You are on page 1of 2

BMCL PAPER Carbonic anhydrase (CA) inhibition has been demonstrated to r

educe fluid flow into the eye and alleviate high IOP.For over 40 years CA inhibi
tors (CAIs) were available only as pills, and these were intended for other ther
apies. These consisted of acetazolamide,
methazolamide, and dichlorphenamide. Although well tolerated by manypatients, th
ey are also associated with serious side effects such as weight loss, leucopenia
, and metabolic acidosis. To minimize the incidence and severity of adverse even
ts, topical ocular dosing of
CAIs was explored as alternative treatment for glaucoma. In 1995 Trusopt, the fi
rst eye drop for topical dosing was introduced, using dorzolamide as the CA inhi
bitor (CAI). Another CAI, brinzolamide, followed in 1998. The incidence of side
effects was lowered by local
versus systemic dosing, but adverse events still occur in some patients.
CA 2 07 R-Carbonic anhydrases (CAs) are ubiquitously distributed z
inc metalloenzymes that are implicated in a variety of physiological functions.
A total of 16 CA isozymes are presently known in humans: four are cytoplasmic (C
A I-III and VII) and two are mitochondrial (CA VA and VB), whereas others are se
creted (CA VI) or are membrane-bound (CA IV, IX, XII, and XIV).1 These enzymes c
atalyze the reversible hydration of CO2 to form HCO3-, which is involved in many
biosynthetic reactions, among which are gluconeogenesis, lipogenesis, the synth
esis of certain amino acids, and pyrimidine nucleotide biosynthesis. Moreover, t
hese enzymes are involved in pH homeostasis, bone resorption, ion transport, ele
ctrolyte secretion in a variety of tissues, calcification, and tumorigenesis. Th
us, it is not surprising that many of their isozymes have been discovered as imp
ortant targets for inhibitors with clinical applications. Several inhibitors of
human CAs have been utilized as antiglaucoma, anticonvulsant, aniurolithic, anti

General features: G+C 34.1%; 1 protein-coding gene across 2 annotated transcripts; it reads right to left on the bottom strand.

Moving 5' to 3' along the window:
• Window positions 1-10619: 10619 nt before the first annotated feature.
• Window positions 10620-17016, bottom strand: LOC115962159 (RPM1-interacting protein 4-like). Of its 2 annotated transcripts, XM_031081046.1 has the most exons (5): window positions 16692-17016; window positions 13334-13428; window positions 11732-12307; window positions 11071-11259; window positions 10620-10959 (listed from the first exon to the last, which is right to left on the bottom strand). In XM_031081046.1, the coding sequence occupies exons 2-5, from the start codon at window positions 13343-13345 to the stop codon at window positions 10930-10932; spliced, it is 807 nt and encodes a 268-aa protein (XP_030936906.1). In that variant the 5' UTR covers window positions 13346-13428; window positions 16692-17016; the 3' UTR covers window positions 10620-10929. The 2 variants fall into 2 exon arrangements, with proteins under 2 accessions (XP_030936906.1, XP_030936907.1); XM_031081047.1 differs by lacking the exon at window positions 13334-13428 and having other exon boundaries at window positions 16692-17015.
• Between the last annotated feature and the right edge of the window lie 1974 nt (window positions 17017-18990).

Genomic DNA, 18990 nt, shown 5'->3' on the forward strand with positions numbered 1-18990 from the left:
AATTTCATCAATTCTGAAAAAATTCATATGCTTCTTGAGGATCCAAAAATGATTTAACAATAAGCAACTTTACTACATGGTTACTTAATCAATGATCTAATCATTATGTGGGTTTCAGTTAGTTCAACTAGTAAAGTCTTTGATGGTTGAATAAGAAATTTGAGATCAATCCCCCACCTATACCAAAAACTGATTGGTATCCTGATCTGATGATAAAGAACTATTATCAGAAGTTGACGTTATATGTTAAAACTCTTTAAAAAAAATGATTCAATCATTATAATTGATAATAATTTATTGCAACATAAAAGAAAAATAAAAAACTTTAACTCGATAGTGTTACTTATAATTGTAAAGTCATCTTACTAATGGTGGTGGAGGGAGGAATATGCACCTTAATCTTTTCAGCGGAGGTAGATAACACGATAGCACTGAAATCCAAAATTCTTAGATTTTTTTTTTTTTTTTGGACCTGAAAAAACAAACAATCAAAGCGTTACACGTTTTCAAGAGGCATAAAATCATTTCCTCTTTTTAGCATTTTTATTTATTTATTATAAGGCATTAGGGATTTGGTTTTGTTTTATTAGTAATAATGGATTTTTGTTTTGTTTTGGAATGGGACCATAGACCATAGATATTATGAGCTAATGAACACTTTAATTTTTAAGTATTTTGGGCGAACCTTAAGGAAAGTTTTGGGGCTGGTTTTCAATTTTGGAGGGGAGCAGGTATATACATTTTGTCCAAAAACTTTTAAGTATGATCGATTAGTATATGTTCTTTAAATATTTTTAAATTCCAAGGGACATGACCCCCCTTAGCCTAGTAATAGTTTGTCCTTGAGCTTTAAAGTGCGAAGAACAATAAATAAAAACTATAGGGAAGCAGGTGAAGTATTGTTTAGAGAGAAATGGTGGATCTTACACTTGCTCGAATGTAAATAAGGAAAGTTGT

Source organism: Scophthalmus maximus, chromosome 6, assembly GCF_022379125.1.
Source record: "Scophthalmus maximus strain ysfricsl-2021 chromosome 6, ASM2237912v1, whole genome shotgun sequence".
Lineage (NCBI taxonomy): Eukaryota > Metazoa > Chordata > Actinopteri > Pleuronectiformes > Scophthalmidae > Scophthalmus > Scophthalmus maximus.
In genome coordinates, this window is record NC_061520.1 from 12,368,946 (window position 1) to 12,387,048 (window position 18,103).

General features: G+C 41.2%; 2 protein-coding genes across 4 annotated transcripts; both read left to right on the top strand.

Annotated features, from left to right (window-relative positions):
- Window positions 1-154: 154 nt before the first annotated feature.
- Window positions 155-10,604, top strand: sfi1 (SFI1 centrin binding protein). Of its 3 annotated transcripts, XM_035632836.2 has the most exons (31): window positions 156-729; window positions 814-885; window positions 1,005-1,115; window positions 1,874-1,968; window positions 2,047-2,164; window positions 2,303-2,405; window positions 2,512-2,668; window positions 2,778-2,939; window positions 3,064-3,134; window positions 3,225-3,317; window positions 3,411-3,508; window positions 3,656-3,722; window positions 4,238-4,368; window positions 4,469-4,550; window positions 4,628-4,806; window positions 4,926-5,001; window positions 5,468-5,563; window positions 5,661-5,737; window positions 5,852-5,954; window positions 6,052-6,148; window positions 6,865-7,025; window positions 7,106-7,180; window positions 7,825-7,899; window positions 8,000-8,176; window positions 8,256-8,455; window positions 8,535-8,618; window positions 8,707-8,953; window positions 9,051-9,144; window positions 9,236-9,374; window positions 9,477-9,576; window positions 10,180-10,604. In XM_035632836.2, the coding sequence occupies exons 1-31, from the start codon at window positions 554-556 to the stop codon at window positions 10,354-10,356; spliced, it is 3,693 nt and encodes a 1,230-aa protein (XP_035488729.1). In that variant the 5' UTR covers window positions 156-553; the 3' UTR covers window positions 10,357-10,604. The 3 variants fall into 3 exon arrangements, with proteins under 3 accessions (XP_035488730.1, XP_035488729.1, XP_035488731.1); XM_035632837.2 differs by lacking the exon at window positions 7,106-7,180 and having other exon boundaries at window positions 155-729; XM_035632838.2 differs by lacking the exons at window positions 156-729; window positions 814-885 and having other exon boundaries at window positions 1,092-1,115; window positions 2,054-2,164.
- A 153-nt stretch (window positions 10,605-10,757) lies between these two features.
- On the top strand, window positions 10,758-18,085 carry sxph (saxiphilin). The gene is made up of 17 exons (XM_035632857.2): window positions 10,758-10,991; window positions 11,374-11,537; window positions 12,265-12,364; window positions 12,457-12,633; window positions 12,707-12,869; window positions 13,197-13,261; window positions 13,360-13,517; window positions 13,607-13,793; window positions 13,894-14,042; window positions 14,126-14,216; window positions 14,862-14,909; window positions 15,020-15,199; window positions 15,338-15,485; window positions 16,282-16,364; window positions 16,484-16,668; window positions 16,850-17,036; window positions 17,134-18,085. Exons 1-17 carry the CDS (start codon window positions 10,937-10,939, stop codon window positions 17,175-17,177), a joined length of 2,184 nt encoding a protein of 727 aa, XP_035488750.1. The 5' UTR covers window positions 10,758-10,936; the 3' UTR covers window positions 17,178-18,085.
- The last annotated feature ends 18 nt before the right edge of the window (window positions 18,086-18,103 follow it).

epileptic, and anticancer agents. Most of these drugs (such as acetazolamide, me
thazolamide,or brinzolamide clinically used for the treatment of glaucoma) conta
in a sulfonamide group as an anchoring system to coordinate the catalytic zinc.
X-ray crystallographic structures are available for many adducts of sulfonamide
inhibitors with various CA isozymes. In all these complexes, the deprotonated su
lfonamide is coordinated to the Zn(II) ion and its NH moiety forms a hydrogen bo
nd with the Oç of Thr199, which in turn is engaged in another hydrogen bond with t
he carboxylate group of Glu106. Moreover, one of the SO2 oxygen atoms participat
es in a hydrogen bond with the backbone NH moiety of Thr199. Typically, a CA inh
ibitor must possess (i) a zinc-binding function (ZBF), such as sulfonamide, sulf
amate, hydroxamate, and so forth; (ii) an organic scaffold (usually an aromatic
or heterocyclic moiety); and (iii) a tail attached to the scaffold that increase
s solubility in water. Human CA II (hCA II) is the physiologically most relevant
and widespread CA isoform that has been most extensively studied from the struc
tural and inhibitor design points of view. This enzyme, together with hCA IV, is
involved in the pathogenesis of glaucoma, since it is present in the ciliary pr
ocess of the eye, where it is responsible for an increased secretion of bicarbon
ate and aqueous humor that causes an elevated intraocular pressure. CA II is pre
sent also in tissues other than that of the eye, such as the blood, kidneys, lun
gs, central nervous system, and so forth. The available pharmacological agents p
ossess many undesired side effects, mainly due to their lack of selectivity for
the different isozymes. Thus, development of isozyme-specific or at least organs
elective inhibitors would be highly beneficial. From a computational point of vi
ew, many 3D quantitative structure-activity relationship (QSAR) studies of CA in
hibitors have been developed, and furthermore, in 2001-2002, Gru¨neberg and co-wor
kers used a new pharmacophoredocking strategy for successfully virtual screening
novel CA II inhibitors.
2009 nejm glaucoma is a chronic, degenerative optic neuropathy that c
an be distinguished from most other forms of acquired optic neuropathy by the ch
aracteristic appearance of the optic nerve. In glaucoma, the neuroretinal rim of
the optic nerve becomes progressively thinner, thereby enlarging the optic-nerv
e cup. This phenomenon is referred to as optic-nerve cupping. Its cause is the l

TWMF7-M387V-XKW4Y-PVQQD-RK7C8 . 774GJ-X3942-9GTKT-FWYJ9-KM77K. the optic-nerve tissue loses its pink color and cupping does not deve lop. A rare exception is arteritic anterior ischemic optic neuropathy. In other optic neu ropathies.1 Patients with glaucoma typically lose peripheral vision and may lose all vision if not treated.oss of retinal ganglion cell axons. office 2010 key 2MHJR-V4MR2-V4W2Y-72MQ7-KC6XK. along with supporting glia and vasculature. in which cupping can occur. 4F 3B6-JTT3F-VDCD6-G7J4Q-74W3R win 7 ultimate SDER5-88KIG-NUI9E-22SPA-57LKM. The remaining neuroretinal rim retains its normal pink color.